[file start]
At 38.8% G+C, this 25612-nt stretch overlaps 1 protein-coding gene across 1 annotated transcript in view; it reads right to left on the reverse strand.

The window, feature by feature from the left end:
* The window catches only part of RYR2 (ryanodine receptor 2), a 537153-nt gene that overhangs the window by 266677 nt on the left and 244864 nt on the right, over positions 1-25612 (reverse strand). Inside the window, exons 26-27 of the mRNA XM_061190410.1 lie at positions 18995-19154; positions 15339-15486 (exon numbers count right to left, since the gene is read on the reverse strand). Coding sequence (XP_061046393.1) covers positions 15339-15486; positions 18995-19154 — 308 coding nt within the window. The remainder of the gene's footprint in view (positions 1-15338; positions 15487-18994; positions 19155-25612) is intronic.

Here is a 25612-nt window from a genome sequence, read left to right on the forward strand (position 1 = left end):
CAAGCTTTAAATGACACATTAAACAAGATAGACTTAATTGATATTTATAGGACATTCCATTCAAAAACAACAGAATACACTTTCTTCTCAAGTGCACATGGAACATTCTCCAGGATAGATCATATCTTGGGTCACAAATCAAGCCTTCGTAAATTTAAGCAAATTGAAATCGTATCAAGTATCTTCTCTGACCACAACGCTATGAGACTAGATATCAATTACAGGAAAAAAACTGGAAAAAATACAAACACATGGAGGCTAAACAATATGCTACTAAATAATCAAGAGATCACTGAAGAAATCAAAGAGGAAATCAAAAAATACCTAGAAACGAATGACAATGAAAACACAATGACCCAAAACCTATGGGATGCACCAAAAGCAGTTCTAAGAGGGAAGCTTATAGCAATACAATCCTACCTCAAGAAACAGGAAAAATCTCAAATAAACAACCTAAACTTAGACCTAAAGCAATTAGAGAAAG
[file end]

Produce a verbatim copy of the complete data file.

At 38.8% G+C, this 25612-nt stretch overlaps 1 protein-coding gene across 1 annotated transcript in view; it reads right to left on the reverse strand.

The window, feature by feature from the left end:
* The window catches only part of RYR2 (ryanodine receptor 2), a 537153-nt gene that overhangs the window by 266677 nt on the left and 244864 nt on the right, over positions 1-25612 (reverse strand). Inside the window, exons 26-27 of the mRNA XM_061190410.1 lie at positions 18995-19154; positions 15339-15486 (exon numbers count right to left, since the gene is read on the reverse strand). Coding sequence (XP_061046393.1) covers positions 15339-15486; positions 18995-19154 — 308 coding nt within the window. The remainder of the gene's footprint in view (positions 1-15338; positions 15487-18994; positions 19155-25612) is intronic.

Here is a 25612-nt window from a genome sequence, read left to right on the forward strand (position 1 = left end):
CAAGCTTTAAATGACACATTAAACAAGATAGACTTAATTGATATTTATAGGACATTCCATTCAAAAACAACAGAATACACTTTCTTCTCAAGTGCACATGGAACATTCTCCAGGATAGATCATATCTTGGGTCACAAATCAAGCCTTCGTAAATTTAAGCAAATTGAAATCGTATCAAGTATCTTCTCTGACCACAACGCTATGAGACTAGATATCAATTACAGGAAAAAAACTGGAAAAAATACAAACACATGGAGGCTAAACAATATGCTACTAAATAATCAAGAGATCACTGAAGAAATCAAAGAGGAAATCAAAAAATACCTAGAAACGAATGACAATGAAAACACAATGACCCAAAACCTATGGGATGCACCAAAAGCAGTTCTAAGAGGGAAGCTTATAGCAATACAATCCTACCTCAAGAAACAGGAAAAATCTCAAATAAACAACCTAAACTTAGACCTAAAGCAATTAGAGAAAG